For marketing and sales of their products the company enlisted a
man who became, in later years, one of the most influential
promoter of the American industries, John Williams. Here
is an excerpt from his biographical sketch, published in 1906:
"Immediately after the collapse of the abortive attempt in 1848
to establish the political autonomy of Ireland, an attempt which
did not attain the proportions or dignity of a revolution, but
which more or less seriously compromised with the British
authorities a great many patriotic Irishmen.
John Williams, originally a hardware salesman, but at that time
an editorial writer on the Dublin Nation, deemed it expedient to
immigrate to America. His activities as a Nationalist had made
him persona non grata to the Crown and to that extent
embarrassed his career.
But his chief reason for leaving Ireland
was that the political and social conditions existing and
established in that country closed every door' of advancement to
the enterprising and ambitious man. He reached this country
alone before the end of 1848, and for some reason not now
remembered went to Port Jervis, N. Y., instead of remaining in
this city, where the opportunities were apparently much larger
and better suited to his capacity.
Naturally he experienced the difficulties and discouragements
which attend the educated immigrant without capital or friends.
His family had been identified with the iron interests; his
grandfather having established in Waterford the first foundry
built in the south of Ireland, which at the time of his leaving
home was conducted by his mother for the estate of his father,
of whom he was the posthumous thirteenth child.
As there were
many ahead of him in the succession the foundry gave him no
opportunity for satisfactory employment. He found his first
steady engagement in this country in a small foundry in Port
Jervis, of which he quickly became bookkeeper and accountant. In
1851 he sent to Ireland for his wife and five children.
John Williams was in many respects a remarkable man, with a
phenomenally active mind, a highly developed imagination and
ideas far exceeding the limitations of his opportunities. Men of
his temperament care less for the gains of systematic industry
than for the current excitements of diversified mental
He was a man of strong convictions. Anything in the
way of a reform movement had for him an irresistible attraction.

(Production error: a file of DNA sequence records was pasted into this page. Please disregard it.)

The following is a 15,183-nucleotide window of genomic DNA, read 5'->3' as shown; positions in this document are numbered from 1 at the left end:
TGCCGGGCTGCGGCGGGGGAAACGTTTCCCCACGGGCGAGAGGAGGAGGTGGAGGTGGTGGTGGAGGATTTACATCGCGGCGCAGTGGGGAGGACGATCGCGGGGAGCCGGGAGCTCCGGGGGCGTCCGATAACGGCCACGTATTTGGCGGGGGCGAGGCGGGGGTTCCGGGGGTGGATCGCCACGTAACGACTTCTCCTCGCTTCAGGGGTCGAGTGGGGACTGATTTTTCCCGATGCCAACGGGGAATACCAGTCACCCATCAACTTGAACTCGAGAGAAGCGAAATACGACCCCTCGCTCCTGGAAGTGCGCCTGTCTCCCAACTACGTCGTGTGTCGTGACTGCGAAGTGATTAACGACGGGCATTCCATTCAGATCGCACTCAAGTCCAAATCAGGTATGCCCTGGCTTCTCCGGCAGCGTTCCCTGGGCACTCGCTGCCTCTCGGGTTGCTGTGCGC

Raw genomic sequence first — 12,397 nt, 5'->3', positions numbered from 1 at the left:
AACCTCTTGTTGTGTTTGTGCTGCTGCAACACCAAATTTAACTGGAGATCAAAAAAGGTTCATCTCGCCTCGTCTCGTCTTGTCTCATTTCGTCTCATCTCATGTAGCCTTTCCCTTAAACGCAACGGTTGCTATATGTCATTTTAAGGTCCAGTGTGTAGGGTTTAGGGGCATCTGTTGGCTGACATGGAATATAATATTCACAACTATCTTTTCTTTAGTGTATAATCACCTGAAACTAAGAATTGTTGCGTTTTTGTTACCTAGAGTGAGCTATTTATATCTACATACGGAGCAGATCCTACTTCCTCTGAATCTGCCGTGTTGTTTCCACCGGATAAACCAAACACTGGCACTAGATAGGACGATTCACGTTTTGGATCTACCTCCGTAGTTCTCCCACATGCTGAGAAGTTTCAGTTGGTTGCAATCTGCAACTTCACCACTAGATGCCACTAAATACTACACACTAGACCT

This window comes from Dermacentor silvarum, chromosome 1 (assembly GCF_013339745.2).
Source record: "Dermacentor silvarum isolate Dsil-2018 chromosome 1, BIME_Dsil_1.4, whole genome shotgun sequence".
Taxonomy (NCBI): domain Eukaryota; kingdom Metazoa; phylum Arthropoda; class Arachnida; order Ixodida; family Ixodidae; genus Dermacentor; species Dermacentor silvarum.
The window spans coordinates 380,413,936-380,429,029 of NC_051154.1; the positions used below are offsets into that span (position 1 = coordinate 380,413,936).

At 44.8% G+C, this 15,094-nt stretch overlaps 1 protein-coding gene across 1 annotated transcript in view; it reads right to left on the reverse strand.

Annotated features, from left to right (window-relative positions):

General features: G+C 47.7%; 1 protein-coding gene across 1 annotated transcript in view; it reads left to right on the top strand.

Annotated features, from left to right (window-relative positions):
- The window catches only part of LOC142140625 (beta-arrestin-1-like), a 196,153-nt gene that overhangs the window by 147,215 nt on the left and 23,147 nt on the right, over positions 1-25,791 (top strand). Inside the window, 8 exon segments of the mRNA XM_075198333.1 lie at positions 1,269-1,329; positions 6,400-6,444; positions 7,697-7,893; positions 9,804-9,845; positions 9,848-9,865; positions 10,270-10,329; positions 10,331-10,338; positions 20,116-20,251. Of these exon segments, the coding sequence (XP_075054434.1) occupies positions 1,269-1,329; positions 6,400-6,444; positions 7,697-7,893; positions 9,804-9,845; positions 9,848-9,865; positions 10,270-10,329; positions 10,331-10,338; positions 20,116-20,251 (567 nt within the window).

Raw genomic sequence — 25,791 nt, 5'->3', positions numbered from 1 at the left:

He was a religious enthusiast, but was unalterably opposed to
the restraints of a formal church relation, delighting in
theological controversy and in ostentatious nonconformity to the
dicta of ecclesiastical authority.
He was a forcible and
impassioned advocate of what he believed in and equally zealous
in the condemnation of what he doubted or disapproved. The
period between 1845 and the outbreak of the Civil War witnessed
the birth of many movements, some ephemeral and others, notably
the antislavery movement, in which he took, an active part,
epoch-making in their influence. Many of these movements,
promising reforms of greater or less consequence, powerfully
attracted a man of the temperament of John Williams.
The temperance cause at that time divided society into two
distinct classes and the best elements of every community were
opposed to all traffic in liquor. Into this contest Mr. Williams
plunged with characteristic enthusiasm, and he did all he could
to create a controlling popular sentiment in favor of
prohibitory legislation as applied to the sale of Intoxicants of
all kinds. He was a leader of the movement to incorporate into
the statutes of New York the drastic provisions of the Maine
law, then attracting great attention.
This movement gave promise
of success at one time, but seems to have been overshadowed by
the more exigent political problem of restricting and finally
abolishing the institution of negro slavery. These fascinating
but unpractical activities naturally drew Mr. Williams from
commercial pursuits into the then open field of personal
He edited for a time a local newspaper in Port
Jervis, the Tri-State Union, and later founded and conducted a
temperance journal with the surprising name of the Maine Law
Precursor. To have refrained from polemical writing would have
for him impossible. His literary style was that of the
controversial pamphleteer of the age-virile, vigorous and
incisive. He made a distinct impression upon the radical thought
of his time.
John Williams' early training as a hardware salesman led him to
believe that this business, then in its beginning, offered him a
promising career in this country, and he decided to return to it
His first engagement in this line was as a traveling salesman
for the saw manufacturing firm of Wheeler, Madden & Bakewell,
Middletown, N. Y. He started out with his customary enthusiasm,
but was soon recalled for a reason which many salesmen of the
present time would be glad to have interrupt their trips.
sold so many saws that it would tax the resources of the plant
to the breaking point to catch up with his orders in half a
year. His employers were quite willing to hitch their chariot to
a star, but when it came to hitching it to a comet the pace was
Those were the days of small things in American
manufacturing. No one concern being in a position to afford him
full opportunity for his high voltage energy as a salesman, he
decided to establish himself as a general manufacturers' agent
in hardware and to handle a number of lines.